The sounding rocket launch from the Wallops Flight Facility is ON again for tonight at 21:05 EDT / Tomorrow morning at 01:05 UTC. The launch has been postponed many times for weather. Tonight the weather looks pretty good, low chance of rain and south winds about 18 mph / 15.5 knots.
UPDATE: The launch was again postponed. The delay was for weather and not terribly unusual for the US Atlantic coast. Patience is the key, one doesn’t like the weather just wait a few minutes (I know everybody says that, but it’s true).
Launch date: 18 June EDT / 19 June UTC
Launch time: 21:05 EDT / 01:05 UTC
There could be a rocket launch tomorrow, or tonight depending on where you are. Launch time would be between 01:05 and 01:20 UTC 16 June / 21:05 and 21:20 EDT.
The launch is a sounding rocket from the NASA Wallops Facility. I had left the live feed up from the other day as this launch has been “active then scrubbed” many times (I think it’s five times already) due to weather.
BUT if you are on the US east coast you could be treated to some artificial blue clouds. I am hoping for clear skies as I am in the area for this!!
NASA – NASA has two ground stations—at Wallops and Duck, N.C.—to view blue-green and red artificial clouds that will be produced as part of the test. Clear skies are required at one of the two ground stations for this test. Clouds obscured both viewing sites for the June 13 launch attempt.
The June 13 attempt was the seventh for this mission. Previous scrubs have been due to a variety of issues, such as high winds, clouds, and boats in the hazard area.
The multi-canister ampoule ejection system flying on this mission will allow scientists to gather information over a much larger area than previously able during a sounding rocket mission.
Canisters will deploy during the rocket’s ascent and they will release blue-green and red vapor to form artificial clouds between 4 and 5.5 minutes after launch. These clouds, or vapor tracers, allow scientists on the ground to visually track particle motions in space. The clouds may be visible along the mid-Atlantic coastline from New York to North Carolina.
The NASA Visitor Center at Wallops will open at 8 p.m. on launch day for viewing the flight.
Progress 67 is set to launch at 09:20 UTC / 05:20 EDT from the Baikonur Cosmodrome.
First comes the fuel:
Then the launch. But first a note about the following feed NASA-TV via UStream: If you happen here after the posted launch time or shortly thereafter, you may not find the launch but instead regular NASA-TV programming. I will remove the link later in the day and replace it with a launch replay.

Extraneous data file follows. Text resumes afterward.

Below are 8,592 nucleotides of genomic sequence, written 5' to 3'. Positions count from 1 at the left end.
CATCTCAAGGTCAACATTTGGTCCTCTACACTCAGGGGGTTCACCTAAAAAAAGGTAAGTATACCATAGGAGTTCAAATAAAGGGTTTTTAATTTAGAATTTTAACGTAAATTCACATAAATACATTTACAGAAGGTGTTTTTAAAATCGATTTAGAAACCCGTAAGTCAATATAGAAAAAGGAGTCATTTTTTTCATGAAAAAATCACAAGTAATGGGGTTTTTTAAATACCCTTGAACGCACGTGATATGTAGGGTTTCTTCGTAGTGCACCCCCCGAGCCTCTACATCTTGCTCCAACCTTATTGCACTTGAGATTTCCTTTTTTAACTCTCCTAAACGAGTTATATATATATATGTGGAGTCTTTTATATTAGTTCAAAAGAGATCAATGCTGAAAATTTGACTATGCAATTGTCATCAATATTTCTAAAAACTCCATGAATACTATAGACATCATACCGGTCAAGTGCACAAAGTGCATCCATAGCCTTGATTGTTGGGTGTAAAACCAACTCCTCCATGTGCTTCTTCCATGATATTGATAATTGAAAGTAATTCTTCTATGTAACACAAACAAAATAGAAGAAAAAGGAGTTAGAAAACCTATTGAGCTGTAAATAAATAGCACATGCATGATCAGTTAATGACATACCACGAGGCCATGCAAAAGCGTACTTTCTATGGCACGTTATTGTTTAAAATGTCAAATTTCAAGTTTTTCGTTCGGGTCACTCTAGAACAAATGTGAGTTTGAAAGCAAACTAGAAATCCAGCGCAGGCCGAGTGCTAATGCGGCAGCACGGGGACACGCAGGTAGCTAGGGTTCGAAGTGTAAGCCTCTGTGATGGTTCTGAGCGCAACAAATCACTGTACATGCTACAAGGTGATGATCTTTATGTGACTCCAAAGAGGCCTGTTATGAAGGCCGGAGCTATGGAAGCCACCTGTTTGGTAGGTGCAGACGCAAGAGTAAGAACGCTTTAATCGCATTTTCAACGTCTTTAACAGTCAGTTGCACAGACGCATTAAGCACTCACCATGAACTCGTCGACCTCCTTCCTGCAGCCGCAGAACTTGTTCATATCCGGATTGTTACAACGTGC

In case you missed this landing. Welcome home to Expedition 51 Flight Engineer and Soyuz Commander Oleg Novitskiy of the Russian Federal Space Agency (Roscosmos) and Flight Engineer Thomas Pesquet of ESA (European Space Agency) landed safely near the town of Dzhezkazgan, Kazakhstan.
I must say, I’ve enjoyed following Thomas Presquet during his stay aboard the ISS.
Reminder: The SpaceX launch is scheduled for 21:07 UTC / 17:07 ET and you will find a link for the launch posted about a quarter to the hour.
The weather outlook does not look promising:
From (US) NOAA for Cape Canaveral: Showers likely and possibly a thunderstorm, mainly after noon. Cloudy, with a high near 84. South southwest wind around 5 mph becoming north northeast in the afternoon. Chance of precipitation is 60%. New rainfall amounts between a quarter and half of an inch possible.
Arianespace Launching SES-15 Communications Satellite. Launching from the Spaceport’s ELS launch complex adjacent to the commune of Sinnamary, Flight VS17 delivered a total payload lift performance set at 2,447 kg; it was Arianespace’s fifth mission of 2017 and the Russian-built Soyuz’ 17th liftoff from French Guiana since this vehicle’s 2011 introduction at the Spaceport.
The launch of the Inmarsat-5 from Kennedy Space Center Launch Complex 39A (LC-39A). LC-39A saw many of the Apollo missions and eventually Apollo 11. After Apollo LC-39A was used for the Shuttle program and now the site is being used by Space X and after much modification Space X can support launches of both commercial and crew missions on SpaceX’s Falcon 9 and Falcon Heavy launch vehicles.
This is the fourth of the Inmarsat-5 spacecraft in the Global Xpress (GX) constellation. Inmarsat, the only operator of a global Ka-band network, created the GX platform to enable communities across the world to benefit from the emerging digital society.
Because of mission requirements there was no attempt to land the Falcon 9 rocket. is about 9-minutes into the video.